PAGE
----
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Community college bond debts will trip up more schools

I’ve spent the last couple of days writing about Lakeland Community College in Kirtland, OH. The State Auditor of Ohio has determined that LKCC is on the verge of a financial disaster. I actually wrote about Lakeland Community College last fall, when the school announced that it would lay off 10% of its staff in an effort to shore up its budget.

At that time, I wrote that the fault for LKCC’s circumstances traced back to its trustees. I still believe that – and believe it for any community college in financial trouble. In LKCC’s case, in the Auditor’s report, the trustees there claim that they had no idea that the school was in deep financial trouble.

I realize that in Ohio, the Governor appoints trustees to community college boards. I also realize that not all of the trustees serve for long periods as part of the institution’s governing body. But there is no excuse for not knowing the financial condition of the institution whose board you sit on. The institution’s financial health is the very reason it has a Board of Trustees.

The job is not about making policy as much as it is about making sure the money is being spent appropriately. It is more about directing the institution’s financial health and representing the interests of the taxpayers than it is about anything else. Every decision a community college trustee ever makes traces back to finances, purchasing, expenses, hiring and firing, contracts, budgeting, setting tuition and fees, tax collections, state appropriations, and every other aspect of the college’s money.

As long as community college trustees are doing their jobs, there is no way a Board of Trustees does not know the financial condition of the school it oversees.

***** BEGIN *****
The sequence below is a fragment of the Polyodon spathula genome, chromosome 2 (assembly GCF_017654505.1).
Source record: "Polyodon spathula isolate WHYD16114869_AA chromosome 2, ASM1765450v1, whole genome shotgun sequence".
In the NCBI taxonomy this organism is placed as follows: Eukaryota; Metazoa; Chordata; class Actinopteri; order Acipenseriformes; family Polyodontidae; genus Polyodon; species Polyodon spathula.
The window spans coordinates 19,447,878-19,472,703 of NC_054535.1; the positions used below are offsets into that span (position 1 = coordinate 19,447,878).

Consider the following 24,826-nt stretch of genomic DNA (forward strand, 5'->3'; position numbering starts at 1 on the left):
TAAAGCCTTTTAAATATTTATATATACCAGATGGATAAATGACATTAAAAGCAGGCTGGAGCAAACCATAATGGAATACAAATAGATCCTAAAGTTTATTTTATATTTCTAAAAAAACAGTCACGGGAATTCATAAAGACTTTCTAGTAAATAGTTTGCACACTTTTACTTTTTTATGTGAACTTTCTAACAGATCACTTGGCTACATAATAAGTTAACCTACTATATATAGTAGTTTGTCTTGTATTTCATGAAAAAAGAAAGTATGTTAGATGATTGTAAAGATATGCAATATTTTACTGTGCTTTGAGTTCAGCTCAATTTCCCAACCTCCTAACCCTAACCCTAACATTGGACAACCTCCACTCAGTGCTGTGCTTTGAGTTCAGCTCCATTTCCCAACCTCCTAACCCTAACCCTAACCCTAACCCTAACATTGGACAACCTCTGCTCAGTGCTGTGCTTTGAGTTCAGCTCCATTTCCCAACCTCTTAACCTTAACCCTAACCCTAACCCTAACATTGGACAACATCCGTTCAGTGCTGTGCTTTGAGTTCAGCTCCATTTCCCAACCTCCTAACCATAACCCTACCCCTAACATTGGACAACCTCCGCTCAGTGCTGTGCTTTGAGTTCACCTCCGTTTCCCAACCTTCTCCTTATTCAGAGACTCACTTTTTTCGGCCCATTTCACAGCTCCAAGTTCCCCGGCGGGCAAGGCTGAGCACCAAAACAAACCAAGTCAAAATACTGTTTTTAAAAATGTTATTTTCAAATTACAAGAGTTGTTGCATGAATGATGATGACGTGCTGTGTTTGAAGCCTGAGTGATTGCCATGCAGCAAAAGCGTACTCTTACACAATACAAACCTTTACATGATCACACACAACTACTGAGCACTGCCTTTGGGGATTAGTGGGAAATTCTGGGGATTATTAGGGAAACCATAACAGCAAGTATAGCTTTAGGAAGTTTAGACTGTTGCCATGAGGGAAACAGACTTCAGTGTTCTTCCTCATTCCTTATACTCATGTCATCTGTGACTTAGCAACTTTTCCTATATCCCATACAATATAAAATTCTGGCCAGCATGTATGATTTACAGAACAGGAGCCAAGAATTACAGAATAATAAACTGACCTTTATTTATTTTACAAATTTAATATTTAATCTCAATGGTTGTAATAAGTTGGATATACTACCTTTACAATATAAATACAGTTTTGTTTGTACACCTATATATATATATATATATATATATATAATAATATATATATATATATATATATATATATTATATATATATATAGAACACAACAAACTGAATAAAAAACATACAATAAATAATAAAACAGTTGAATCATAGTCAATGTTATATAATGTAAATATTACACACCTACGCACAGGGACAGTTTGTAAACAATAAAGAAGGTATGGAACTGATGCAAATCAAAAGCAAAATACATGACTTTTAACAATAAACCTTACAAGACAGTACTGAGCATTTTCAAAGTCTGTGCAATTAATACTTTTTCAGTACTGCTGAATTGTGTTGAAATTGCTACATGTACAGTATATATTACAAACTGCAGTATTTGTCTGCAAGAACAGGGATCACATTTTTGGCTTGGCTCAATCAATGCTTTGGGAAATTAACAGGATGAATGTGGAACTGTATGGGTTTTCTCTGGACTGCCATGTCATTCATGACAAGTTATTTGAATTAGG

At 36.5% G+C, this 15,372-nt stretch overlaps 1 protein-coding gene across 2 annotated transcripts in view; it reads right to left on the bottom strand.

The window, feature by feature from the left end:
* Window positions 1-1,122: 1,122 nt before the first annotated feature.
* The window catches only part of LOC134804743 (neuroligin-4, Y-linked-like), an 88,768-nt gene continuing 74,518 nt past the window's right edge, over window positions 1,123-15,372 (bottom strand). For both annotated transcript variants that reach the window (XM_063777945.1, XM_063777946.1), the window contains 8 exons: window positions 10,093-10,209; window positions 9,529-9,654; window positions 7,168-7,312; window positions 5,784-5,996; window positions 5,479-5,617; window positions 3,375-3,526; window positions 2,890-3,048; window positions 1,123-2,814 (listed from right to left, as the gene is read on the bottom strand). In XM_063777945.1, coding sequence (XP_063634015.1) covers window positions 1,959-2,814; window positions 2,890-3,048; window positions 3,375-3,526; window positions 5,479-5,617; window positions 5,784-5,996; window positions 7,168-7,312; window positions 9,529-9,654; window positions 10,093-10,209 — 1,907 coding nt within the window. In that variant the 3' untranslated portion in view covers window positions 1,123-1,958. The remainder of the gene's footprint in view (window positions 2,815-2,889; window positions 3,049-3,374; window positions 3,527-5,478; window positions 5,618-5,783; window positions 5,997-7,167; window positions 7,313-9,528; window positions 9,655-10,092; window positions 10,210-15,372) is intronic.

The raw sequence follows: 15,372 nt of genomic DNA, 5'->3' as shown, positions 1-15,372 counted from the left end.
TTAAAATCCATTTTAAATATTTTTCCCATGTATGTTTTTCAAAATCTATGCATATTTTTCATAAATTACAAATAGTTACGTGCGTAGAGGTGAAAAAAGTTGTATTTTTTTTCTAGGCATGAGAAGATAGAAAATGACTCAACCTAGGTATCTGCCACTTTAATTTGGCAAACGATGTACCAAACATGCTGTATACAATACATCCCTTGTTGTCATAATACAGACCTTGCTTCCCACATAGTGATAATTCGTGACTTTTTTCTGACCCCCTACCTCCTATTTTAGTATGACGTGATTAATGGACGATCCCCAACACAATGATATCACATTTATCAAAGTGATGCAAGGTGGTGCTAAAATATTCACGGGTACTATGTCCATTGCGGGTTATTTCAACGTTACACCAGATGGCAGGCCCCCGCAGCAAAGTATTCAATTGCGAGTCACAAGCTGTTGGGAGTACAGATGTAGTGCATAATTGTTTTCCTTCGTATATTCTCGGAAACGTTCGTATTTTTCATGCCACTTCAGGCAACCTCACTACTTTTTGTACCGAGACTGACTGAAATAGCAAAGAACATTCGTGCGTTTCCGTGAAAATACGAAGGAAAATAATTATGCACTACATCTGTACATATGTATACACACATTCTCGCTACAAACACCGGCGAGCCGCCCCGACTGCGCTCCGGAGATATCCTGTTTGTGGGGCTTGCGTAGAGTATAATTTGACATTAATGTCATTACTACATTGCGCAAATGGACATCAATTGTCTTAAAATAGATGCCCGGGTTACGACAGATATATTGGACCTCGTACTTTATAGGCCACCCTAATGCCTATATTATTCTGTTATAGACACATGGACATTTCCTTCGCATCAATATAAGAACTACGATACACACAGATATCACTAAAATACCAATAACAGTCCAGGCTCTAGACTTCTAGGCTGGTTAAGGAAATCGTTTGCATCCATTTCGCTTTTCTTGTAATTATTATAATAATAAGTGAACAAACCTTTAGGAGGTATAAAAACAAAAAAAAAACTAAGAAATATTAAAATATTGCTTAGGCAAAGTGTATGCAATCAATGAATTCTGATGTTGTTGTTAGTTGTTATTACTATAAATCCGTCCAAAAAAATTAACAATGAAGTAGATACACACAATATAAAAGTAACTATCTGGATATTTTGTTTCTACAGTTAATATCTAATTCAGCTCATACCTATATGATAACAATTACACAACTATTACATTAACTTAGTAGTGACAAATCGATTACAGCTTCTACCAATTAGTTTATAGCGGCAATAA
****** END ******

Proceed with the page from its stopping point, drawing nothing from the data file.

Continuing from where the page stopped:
OH community college closure likely first of many

LKCC Board of Trustees’ statement doesn’t inspire a lot of confidence in their ability to provide oversight. When multiple LKCC trustees say that they do not know the financial condition of Lakeland Community College, that makes me wonder why the Governor appointed them to the board in the first place.

Recently, community college trustees have seemingly over-exercised their ability to issue general obligation bonds. They secure bonds without voter approval using the college’s general fund, or money generated through the operation of certain revenue-producing facilities. (e.g., the campus fitness center, parking, campus housing, leasing space in a university center, etc.) These bonds do not need voter approval, but the voters are on a very long hook if the college collapses because of gross financial mismanagement.

Tapping the general fund takes away money from instruction and campus operation. It reduces the college’s ability to create new academic programs, perform necessary maintenance and renovations, and attract highly qualified teachers. Stagnant academic programs reduce enrollment.

Many other community colleges are in Lakeland’s position, but I don’t recall seeing a community college with six active bond issues. The number of bond issues alone should shine light on LKCC’s financial position. Issuing bonds is borrowing money. When you open up six different lines of credit at the same time, it’s most likely because you’re having financial problems.

It’s apparent that community colleges will suffer the largest losses in enrollments in the next few years. More community colleges will enter states of financial exigency in part because of their bond debts.

Taxpayers and local governments must start paying close attention to their community colleges’ general obligation bonds because financial failures may force their community colleges to close their doors, leaving millions of dollars in bond debt behind.

Photo Credit: Lukey, via Flickr